2022-04-06. Tiny labmade motors could one day suck pollutants from the air and harvest precious metals. By Robert F. Service, Science Magazine. Excerpt: Tiny molecular machines make life possible. Spinning rotary motors generate the chemical fuel our cells need, miniature walkers carry nutrients, and minute construction crews build proteins. Now, chemists are getting in on the act by making even smaller and simpler versions of these biological machines. In three studies, scientists report designing their own molecular pumps and rotary motors. The puny devices are not quite ready to make their real-world debut, but future versions could suck carbon dioxide from the air and harvest valuable metals from seawater. The new studies show it’s possible to get teams of motors all working in the same direction and concentrate target chemicals in a confined space, a feat biology uses to sustain work.… []

2022-04-01. Environmental protesters block oil terminals across UK. By Damien Gayle, The Guardian. Excerpt: Hundreds of environmental protesters have blocked 10 oil terminals across the country as part of a campaign to paralyse the UK’s fossil fuel infrastructure. Early on Friday, supporters of Just Stop Oil began blockades at oil refineries around London, Birmingham and Southampton by climbing on top of tankers and gluing themselves to road surfaces. Shortly after 4am, activists blocked terminals in Purfleet and Grays, Essex, which they said were the biggest in the country. In Tamworth, near Birmingham, a group of more than two dozen protesters had been hoping to disrupt the nearby Kingsbury oil terminal. However, due to police intervention they were able only to block a road leading to the site. Just Stop Oil has demanded that the government agree to halt all new licences for fossil fuel projects in the UK. They have vowed to continue disrupting the UK’s oil infrastructure until the government agrees.… [] See also Damien Gayle’s Twitter feed about how scientists in white lab coats glued their hands to the glass facade of the Department for Business, Energy and Industrial Strategy in Great Britain.

2022-03-28. Befriending Trees to Lower a City’s Temperature. By Peter Wilson, The New York Times. Excerpt: New York, Denver, Shanghai, Ottawa and Los Angeles have all unveiled Million Tree Initiatives aimed at greatly increasing their urban forests because of the ability of trees to reduce city temperatures, absorb carbon dioxide and soak up excess rainfall. Central Melbourne, on the other hand, lacks those cities’ financial firepower and is planning to plant a little more than 3,000 trees a year over the next decade. Yet it has gained the interest of other cities by using its extensive data to shore up the community engagement and political commitment required to sustain the decades-long work of building urban forests. …Called the Urban Forest Visual, the map displayed each of the 80,000 trees in its parks and streets, and showed each tree’s age, species and health. It also gave each tree its own email address so that people could help to monitor them and alert council workers to any specific problems. That is when the magic happened. City officials were surprised to see the trees receiving thousands of love letters. They ranged from jaunty greetings — “good luck with the photosynthesis” — to love poems and emotional tributes about how much joy the trees brought to people’s lives.… []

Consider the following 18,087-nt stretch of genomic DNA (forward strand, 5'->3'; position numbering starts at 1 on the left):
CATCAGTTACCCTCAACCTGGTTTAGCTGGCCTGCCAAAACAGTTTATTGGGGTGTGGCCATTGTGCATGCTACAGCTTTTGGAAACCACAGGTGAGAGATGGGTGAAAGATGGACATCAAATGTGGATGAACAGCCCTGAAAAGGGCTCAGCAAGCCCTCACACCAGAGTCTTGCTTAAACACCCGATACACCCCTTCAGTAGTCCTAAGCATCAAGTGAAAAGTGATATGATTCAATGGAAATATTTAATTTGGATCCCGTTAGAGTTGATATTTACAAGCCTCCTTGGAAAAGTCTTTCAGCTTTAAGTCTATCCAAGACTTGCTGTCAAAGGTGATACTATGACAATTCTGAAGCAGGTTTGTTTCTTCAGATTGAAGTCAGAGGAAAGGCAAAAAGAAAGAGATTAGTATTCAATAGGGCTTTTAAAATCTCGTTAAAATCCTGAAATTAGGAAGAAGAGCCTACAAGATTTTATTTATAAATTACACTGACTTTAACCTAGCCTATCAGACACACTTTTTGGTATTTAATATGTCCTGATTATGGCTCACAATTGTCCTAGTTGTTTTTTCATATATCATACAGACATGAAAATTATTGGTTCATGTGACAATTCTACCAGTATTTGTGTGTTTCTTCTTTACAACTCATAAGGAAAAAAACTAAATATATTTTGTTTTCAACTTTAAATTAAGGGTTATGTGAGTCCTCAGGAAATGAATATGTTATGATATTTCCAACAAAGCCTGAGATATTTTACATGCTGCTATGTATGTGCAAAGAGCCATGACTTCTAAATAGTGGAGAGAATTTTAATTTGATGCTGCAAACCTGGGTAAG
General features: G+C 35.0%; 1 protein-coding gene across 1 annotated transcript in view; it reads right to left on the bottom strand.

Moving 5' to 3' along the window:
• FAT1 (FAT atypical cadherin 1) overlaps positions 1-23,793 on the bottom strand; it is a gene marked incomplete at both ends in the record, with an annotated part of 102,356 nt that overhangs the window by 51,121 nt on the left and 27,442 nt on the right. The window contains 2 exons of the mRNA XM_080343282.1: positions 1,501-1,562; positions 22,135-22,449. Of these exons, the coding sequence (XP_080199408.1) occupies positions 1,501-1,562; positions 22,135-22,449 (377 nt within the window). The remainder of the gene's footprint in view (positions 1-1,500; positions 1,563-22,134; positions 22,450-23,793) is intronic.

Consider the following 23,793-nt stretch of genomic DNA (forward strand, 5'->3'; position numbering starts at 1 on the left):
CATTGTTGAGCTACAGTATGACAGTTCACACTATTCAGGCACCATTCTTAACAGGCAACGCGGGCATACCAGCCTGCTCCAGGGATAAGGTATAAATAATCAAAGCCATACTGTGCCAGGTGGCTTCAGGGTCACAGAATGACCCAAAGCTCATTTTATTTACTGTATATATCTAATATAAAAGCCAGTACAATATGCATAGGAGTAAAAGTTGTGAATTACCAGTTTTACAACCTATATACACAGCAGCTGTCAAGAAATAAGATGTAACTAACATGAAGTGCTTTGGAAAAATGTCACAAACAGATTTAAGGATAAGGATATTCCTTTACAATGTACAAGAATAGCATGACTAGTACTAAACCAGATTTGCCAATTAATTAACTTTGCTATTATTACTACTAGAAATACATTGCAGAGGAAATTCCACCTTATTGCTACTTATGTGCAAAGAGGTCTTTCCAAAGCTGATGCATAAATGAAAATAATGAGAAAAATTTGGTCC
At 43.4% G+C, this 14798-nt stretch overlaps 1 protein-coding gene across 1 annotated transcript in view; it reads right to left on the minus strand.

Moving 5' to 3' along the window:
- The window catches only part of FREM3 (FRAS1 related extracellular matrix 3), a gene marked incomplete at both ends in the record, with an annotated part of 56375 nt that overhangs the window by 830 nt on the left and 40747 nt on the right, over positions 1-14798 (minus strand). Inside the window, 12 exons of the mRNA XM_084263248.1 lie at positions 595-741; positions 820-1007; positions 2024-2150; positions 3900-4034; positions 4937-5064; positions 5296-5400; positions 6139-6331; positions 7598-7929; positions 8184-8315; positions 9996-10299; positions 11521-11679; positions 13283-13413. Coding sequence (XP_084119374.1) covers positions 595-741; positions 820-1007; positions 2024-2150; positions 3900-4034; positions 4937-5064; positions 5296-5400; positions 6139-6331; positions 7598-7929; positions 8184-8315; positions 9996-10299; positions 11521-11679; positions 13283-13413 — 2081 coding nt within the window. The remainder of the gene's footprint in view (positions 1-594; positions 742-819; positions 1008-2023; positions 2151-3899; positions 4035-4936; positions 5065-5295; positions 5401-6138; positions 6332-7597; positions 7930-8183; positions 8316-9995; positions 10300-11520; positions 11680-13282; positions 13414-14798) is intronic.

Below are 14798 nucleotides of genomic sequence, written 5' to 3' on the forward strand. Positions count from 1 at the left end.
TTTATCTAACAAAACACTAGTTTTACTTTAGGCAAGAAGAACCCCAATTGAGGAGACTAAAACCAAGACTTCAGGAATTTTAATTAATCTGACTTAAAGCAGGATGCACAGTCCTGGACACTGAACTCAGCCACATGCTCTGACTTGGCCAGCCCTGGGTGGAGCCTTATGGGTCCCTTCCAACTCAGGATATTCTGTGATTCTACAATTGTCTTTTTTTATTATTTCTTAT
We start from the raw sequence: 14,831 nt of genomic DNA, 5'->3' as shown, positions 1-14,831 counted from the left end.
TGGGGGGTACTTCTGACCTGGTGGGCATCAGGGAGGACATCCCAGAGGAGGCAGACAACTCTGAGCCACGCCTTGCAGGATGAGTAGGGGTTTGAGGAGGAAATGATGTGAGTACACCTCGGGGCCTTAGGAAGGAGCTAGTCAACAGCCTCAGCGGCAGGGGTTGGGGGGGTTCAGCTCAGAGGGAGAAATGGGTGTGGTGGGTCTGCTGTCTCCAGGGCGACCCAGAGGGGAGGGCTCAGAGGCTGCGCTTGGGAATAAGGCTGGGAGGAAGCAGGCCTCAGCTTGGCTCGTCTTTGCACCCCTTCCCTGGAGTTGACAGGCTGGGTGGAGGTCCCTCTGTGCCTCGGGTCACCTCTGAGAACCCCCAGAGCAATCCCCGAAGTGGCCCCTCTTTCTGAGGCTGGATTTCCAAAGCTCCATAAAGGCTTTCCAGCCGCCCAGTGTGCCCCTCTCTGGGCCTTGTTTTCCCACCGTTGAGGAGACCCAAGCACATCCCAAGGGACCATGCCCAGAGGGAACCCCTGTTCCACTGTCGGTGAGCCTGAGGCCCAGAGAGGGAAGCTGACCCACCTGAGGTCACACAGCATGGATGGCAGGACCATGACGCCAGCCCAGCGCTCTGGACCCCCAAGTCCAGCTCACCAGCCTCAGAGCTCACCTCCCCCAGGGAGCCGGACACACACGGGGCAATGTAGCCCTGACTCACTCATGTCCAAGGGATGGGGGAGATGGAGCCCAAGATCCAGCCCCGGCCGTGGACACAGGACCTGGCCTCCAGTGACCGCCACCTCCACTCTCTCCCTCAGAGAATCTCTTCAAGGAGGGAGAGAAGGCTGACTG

2022-02-25. How ‘solar canals’ could help California survive a megadrought. By Roger Bales, Fast Company. Excerpt: Mounting evidence suggests the western United States is now in its worst megadrought in at least 1,200 years. Groundwater supplies are being overpumped in many places, and the dryness, wildfires, and shrinking water supplies are making climate change personal for millions of people. As an engineer, I have been working with colleagues on a way to both protect water supplies and boost renewable energy to protect the climate. We call it the solar-canal solution, and it’s about to be tested in California. About 4,000 miles of canals transport water to some 35 million Californians and 5.7 million acres of farmland across the state. As we explained in a 2021 study, covering these canals with solar panels would reduce the evaporation of precious water—one of California’s most critical resources—and help meet the state’s renewable energy goals, while also saving money.… []

2022-02-23. To fight climate change, a biotech firm has genetically engineered a very peppy poplar. By Gabriel Popkin, Science Magazine. Excerpt: A California biotech company seeking to create fast-growing trees that can rapidly soak up atmospheric carbon dioxide has announced its first experimental results: the firm’s genetically enhanced poplars grew more than 1.5 times faster than unmodified ones in lab trials. Plant scientists applaud the news, but caution that much more work is needed before engineered trees can start to help curb climate change.… []

2022-02-03. Good News: Rocks Crack Under Pressure from Mineral CO2 Storage. By Kimberly M. S. Cartier, Eos/AGU. Excerpt: When carbon mineralizes in stone, each new fracture exposes more surfaces that can react with and trap CO2, enhancing a rock’s storage capacity. As concentrations of atmospheric carbon dioxide (CO2) continue to rise and drive climate change, scientists have been researching options not just to reduce CO2 emissions but also to actually remove carbon from the atmosphere. Many carbon capture and storage methods seek to trap gaseous or water-dissolved CO2 in underground storage reservoirs, but these could leak and release greenhouse gas back into the atmosphere. “When you inject COin a gas form, it can escape, for example, if a fault is moving or there is damage to the reservoir. It is always going to be looking for a way to escape to an area where the pressure is lower,” explained Catalina Sanchez-Roa, an experimental geophysicist at Columbia University Climate School in New York City. “But with carbon mineralization, you [store] it as a mineral, as a solid, and then it’s very stably stored for a really long period of time.”.… []